On August 9, 2018, the United States District Court for the Northern District of Alabama agreed with the Second Circuit Court of Appeals decision in Reyes v. Lincoln Auto. Fin. Servs., 861 F.3d (2d Cir. 2017), which held that contractual consent to be contacted by an automatic telephone dialing system (“ATDS”) could not (and cannot) be unilaterally revoked because the consent formed part of a bargained-for exchange in the contract.  The Second Circuit’s ruling was favorable for companies seeking clarification on consent revocation issues that exist with respect to claims brought under the Telephone Consumer Protection Act (“TCPA”).

The Northern District of Alabama’s decision in Few v. Receivables Performance Mgmt., No. 1:17-cv-02038, 2018 U.S. Dist. LEXIS 134324 (N.D. Ala. Aug. 9, 2018) is likewise favorable to companies facing claims based on purported unilateral revocation under the TCPA.  In Few, the plaintiff entered into a contract with DISH, a satellite communications firm, pursuant to which DISH would provide the plaintiff with television and high-speed Internet services.  Under the contract, the plaintiff provided DISH with a telephone number and authorized DISH “and/or any debt collection agency and/or debt collection attorney hired by DISH” to contact her at her number “to recover any unpaid portion of [her] obligation to DISH, through an automated or prerecorded messaging system.”  Thereafter, DISH provided a debt-collection firm (the “Debt-Collection Company”) with the plaintiff’s phone number to assist with collection of an alleged debt on the plaintiff’s account.  plaintiff answered one of the collection calls and notified the caller that she no longer wished to receive calls.  The Debt-Collection Company continued to place calls to the plaintiff after this attempted revocation.  In her suit, the plaintiff alleged that the Debt-Collection Company violated the TCPA by continuing to call her after she revoked consent.  The Debt-Collection Company filed for summary judgment in which it argued that contractual consent could not be unilaterally revoked.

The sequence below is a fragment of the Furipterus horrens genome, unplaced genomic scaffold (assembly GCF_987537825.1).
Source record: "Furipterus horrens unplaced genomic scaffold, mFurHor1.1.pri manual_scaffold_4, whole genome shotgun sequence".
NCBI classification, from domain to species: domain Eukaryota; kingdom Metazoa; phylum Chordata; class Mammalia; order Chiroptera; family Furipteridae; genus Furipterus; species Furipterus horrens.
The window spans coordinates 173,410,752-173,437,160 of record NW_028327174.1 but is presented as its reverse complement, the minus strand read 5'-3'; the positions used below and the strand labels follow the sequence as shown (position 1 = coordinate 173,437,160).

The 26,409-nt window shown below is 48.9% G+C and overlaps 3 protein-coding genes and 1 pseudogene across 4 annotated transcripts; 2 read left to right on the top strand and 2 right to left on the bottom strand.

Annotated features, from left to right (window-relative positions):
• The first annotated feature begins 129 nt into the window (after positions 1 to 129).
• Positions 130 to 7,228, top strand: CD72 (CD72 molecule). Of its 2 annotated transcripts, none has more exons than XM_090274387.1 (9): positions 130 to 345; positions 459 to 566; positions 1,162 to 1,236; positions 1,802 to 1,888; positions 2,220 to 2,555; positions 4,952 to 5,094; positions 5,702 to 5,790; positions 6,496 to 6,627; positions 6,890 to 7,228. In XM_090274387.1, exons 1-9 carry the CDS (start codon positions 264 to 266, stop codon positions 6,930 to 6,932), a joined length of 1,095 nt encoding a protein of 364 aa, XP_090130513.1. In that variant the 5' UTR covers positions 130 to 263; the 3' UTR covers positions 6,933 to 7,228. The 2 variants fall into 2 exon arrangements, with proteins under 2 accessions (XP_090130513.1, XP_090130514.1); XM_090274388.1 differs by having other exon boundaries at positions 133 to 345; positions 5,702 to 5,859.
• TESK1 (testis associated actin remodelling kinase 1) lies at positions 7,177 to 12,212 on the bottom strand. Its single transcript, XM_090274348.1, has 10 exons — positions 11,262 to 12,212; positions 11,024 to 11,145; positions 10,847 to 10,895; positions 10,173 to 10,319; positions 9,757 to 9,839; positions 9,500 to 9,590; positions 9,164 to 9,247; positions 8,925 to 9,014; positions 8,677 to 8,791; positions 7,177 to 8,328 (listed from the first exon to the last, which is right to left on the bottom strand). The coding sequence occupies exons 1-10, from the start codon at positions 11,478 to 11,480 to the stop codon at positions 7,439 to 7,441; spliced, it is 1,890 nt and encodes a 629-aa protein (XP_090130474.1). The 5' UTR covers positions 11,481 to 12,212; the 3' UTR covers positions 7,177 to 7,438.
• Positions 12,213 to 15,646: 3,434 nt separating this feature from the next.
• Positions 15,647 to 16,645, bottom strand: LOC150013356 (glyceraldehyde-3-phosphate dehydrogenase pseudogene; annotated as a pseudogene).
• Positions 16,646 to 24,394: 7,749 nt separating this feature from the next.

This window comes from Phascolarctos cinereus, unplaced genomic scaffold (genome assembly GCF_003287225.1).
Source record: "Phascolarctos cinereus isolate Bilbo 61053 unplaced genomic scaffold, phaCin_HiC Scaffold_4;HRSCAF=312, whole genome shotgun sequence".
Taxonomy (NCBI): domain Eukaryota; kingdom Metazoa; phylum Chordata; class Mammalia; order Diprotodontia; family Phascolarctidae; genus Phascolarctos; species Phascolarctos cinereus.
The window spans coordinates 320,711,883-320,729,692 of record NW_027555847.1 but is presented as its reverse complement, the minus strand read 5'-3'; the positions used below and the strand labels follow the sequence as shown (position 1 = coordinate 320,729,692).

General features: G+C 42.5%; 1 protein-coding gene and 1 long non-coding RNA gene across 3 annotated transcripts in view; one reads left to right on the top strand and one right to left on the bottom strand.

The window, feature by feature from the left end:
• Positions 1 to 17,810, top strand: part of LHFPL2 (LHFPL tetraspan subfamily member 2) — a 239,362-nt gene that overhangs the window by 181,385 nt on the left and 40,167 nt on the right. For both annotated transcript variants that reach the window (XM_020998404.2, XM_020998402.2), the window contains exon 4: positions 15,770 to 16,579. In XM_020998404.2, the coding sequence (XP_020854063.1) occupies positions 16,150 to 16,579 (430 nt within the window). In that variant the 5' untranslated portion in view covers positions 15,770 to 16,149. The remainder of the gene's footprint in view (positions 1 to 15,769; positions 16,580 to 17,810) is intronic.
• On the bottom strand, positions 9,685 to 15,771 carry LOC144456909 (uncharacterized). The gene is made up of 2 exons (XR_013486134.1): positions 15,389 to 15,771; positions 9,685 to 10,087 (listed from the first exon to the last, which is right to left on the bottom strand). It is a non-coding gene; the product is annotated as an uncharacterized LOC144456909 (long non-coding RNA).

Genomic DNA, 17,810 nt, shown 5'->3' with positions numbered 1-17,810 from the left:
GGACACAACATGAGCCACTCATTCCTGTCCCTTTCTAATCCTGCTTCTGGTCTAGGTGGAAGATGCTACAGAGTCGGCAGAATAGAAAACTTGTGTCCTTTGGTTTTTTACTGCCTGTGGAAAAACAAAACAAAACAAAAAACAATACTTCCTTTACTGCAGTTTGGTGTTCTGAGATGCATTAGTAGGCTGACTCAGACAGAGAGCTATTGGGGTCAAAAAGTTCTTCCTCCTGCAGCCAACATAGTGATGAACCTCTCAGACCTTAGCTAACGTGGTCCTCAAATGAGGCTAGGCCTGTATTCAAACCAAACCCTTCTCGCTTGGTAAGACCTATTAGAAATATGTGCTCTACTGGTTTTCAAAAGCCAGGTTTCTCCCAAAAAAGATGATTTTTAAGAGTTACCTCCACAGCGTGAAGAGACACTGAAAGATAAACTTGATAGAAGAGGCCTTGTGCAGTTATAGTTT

The court granted the motion for summary judgment.  Applying the common law concept of consent (which allows the unilateral revocation of consent, but only in the absence of any contractual restriction to the contrary), the court held that because plaintiff “gave prior express consent to [the Debt-Collection Company] to make calls and, because she offered that consent as part of a bargained-for exchange and not merely gratuitously, she was unable to unilaterally revoke that consent.”  Accordingly, the court held that the phone calls did not violate the TCPA.  Few, 2018 U.S. Dist. LEXIS 134234 at *6.

Companies facing claims under the TCPA premised on unilateral revocation should continue to keep an eye on how various courts across the country are addressing and/or interpreting unilateral revocation in this context.  While the Northern District of Alabama and the Second Circuit have rendered decisions (discussed above) holding that contractual consent to be contacted by an ATDS cannot be unilaterally revoked when the consent formed part of a bargained-for exchange in the contract, time will tell if other district and/or circuit courts hold similarly.  Cf. Ammons v. Ally Fin., Inc., No. 3:17-cv-00505, 2018 U.S. Dist. LEXIS 108588 (M.D. Tenn. June 27, 2018) (in which the Middle District of Tennessee found Reyes to be “highly problematic” and rejected the rationale in that decision).